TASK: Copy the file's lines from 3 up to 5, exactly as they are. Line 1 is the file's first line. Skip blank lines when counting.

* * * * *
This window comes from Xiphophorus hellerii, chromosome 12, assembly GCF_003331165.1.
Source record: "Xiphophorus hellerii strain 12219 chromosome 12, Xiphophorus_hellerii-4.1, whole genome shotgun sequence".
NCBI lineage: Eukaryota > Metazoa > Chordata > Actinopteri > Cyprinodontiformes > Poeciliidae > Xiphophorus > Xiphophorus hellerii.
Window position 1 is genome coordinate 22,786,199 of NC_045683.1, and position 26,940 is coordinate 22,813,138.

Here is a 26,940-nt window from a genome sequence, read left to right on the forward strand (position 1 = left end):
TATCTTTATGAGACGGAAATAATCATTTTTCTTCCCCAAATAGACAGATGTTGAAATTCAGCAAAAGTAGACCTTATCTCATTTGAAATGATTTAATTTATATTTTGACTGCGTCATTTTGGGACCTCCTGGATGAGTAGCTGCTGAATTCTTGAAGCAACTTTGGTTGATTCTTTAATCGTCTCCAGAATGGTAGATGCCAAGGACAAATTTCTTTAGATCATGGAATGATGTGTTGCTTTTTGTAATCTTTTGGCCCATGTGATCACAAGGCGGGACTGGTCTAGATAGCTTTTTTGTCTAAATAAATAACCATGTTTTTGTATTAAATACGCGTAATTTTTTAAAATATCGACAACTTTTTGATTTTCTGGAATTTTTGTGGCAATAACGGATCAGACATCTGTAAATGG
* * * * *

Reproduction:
NCBI lineage: Eukaryota > Metazoa > Chordata > Actinopteri > Cyprinodontiformes > Poeciliidae > Xiphophorus > Xiphophorus hellerii.
Window position 1 is genome coordinate 22,786,199 of NC_045683.1, and position 26,940 is coordinate 22,813,138.

Here is a 26,940-nt window from a genome sequence, read left to right on the forward strand (position 1 = left end):